LATEST NEWS HOT OFF THE PRESS :
1) MEXICO CITY CONSAM SHOW UPDATES:
At the show this past November, KirmussAudio established JMI Audio as its exclusive representative for Mexico. In a highly attended seminar Kirmuss debunked record cleaning myths and explained what record ionization is when combined using an ultrasonic with resonance applied to safely restore record grooves, removing the record's release agent. Demonstrations were supported with aluminum foil records and a cavitation meter to measure the effectiveness and safety of the Kirmuss process as well as demonstrating to audiophiles where most advertised ultrasonic cleaning machines only surface shines records and leave a coating, as most do not even use ultrasonic cavitation as advertised. They are soap bubblers! Thus, they cannot remove a record's release agent (“Pressing Oil” per the Shure Brothers discovery in the 1970's). Explained also why a Kirmuss RESTORED RECORD comes out virtually dry, no air or vacuum drying is needed, this as the release agent once removed sees the PVC record and water having the same electrical charge repell each other.
Proving the explained theory, music enthusiasts brought in records for restoration, where before and after Kirmuss processing measurements and auditions were made. Margueles Audio, one of the premiere exhibitors and a show sponsor brought in very well used vintage records for restoration. Needless to say, JMI's entire initial inventory was sold out during the 3 days of the show.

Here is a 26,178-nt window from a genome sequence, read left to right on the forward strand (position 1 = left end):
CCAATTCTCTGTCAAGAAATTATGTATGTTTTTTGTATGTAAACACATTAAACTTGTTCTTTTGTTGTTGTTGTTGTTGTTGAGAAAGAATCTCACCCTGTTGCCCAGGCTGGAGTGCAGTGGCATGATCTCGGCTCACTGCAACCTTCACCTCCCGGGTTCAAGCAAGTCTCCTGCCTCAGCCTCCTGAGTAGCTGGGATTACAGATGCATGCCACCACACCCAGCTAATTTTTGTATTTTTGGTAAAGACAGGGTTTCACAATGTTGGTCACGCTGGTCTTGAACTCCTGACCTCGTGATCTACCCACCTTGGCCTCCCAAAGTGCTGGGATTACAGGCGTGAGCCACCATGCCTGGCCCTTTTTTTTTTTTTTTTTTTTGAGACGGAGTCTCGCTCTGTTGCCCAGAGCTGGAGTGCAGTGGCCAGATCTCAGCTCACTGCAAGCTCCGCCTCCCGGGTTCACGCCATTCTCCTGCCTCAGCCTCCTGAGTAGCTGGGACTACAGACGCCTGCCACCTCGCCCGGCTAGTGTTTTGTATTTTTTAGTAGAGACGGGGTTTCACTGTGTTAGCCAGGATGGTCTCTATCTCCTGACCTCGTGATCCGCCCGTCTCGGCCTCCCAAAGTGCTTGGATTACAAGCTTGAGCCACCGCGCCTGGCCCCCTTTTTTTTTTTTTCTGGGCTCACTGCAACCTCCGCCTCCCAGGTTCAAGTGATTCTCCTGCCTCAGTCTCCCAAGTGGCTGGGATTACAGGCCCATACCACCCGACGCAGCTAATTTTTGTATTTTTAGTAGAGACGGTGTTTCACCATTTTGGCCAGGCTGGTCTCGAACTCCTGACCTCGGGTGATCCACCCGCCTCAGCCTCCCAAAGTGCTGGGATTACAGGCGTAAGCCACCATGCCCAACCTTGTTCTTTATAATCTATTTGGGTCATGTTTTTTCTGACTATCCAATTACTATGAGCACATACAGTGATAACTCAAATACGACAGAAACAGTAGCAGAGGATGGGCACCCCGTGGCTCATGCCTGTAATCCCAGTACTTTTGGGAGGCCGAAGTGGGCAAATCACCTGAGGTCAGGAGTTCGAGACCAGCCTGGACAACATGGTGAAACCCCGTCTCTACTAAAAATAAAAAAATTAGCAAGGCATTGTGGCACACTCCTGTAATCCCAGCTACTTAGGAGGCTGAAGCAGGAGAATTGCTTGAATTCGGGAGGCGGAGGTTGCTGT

As we all love music... At the seminar, reference was made where Kirmuss bumped into Michael Fremer at Big Dipper Records in Oslo, Norway, the month prior, and where Michael presented several sessions on turntable set up, demonstrating how to use some of the Wally Tools alignment devices, as well as played some music restored by the KirmussAudio KA-RC-1 record restoration system. Both products allow audiophiles to hear immediate improvements in sound once used. HEARING IS BELIEVING.
In Mexico Kirmuss also demonstrated where skewered records, 6, 8, 10, or 12, mounted on a DIY style rotisserie with motor and suspended in a 6 to 7 liter ultrasonic tank of any manufacturer that does use cavitation sees uneven cavitation, if at all, depending on the position of the record on the skewer. This uneven coverage on the records is caused by reflected standing waves. Explained where these devices are sold mainly by jewelry, dental and metal sonic cleaning machine manufacturers/resellers.
The audience were cautioned also about cleaning solutions. Some use blue liquids that see Ether as the key ingredient, not PVC Friendly per the PVC Chemical Compatibility Chart. This mention was made as for decades, vinyl enthusiasts have been misled by a plethora of cleaning remedies and myths that, in fact, may harm both the record and the audiophile!
THANK YOU FERNANDO AND HIS TEAM OF VOLUNTEERS FOR AN OUTSTANDING SHOW!
If you missed these sessions:
Charles Kirmuss will be present at the Tampa Florida Audio Show in February. You may catch his Master Class Analog Theatre sessions in the same room as JR Boisclair of Wally Tools: Both speakers offer an educational insight into general record manufacturing and tone arm/cartridge manufacture. KNOWLEDGE IS POWER!
2) NEW VIDEO LINK, CLICK ABOVE: Audiophile Society Zoom. Feb 6 2022. EVERYTHING YOU NEED TO KNOW ABOUT RECORDS, THEIR CARE, AND USING TRUE ULTRASONICS.
3) TRUTH IN ADVERTISING: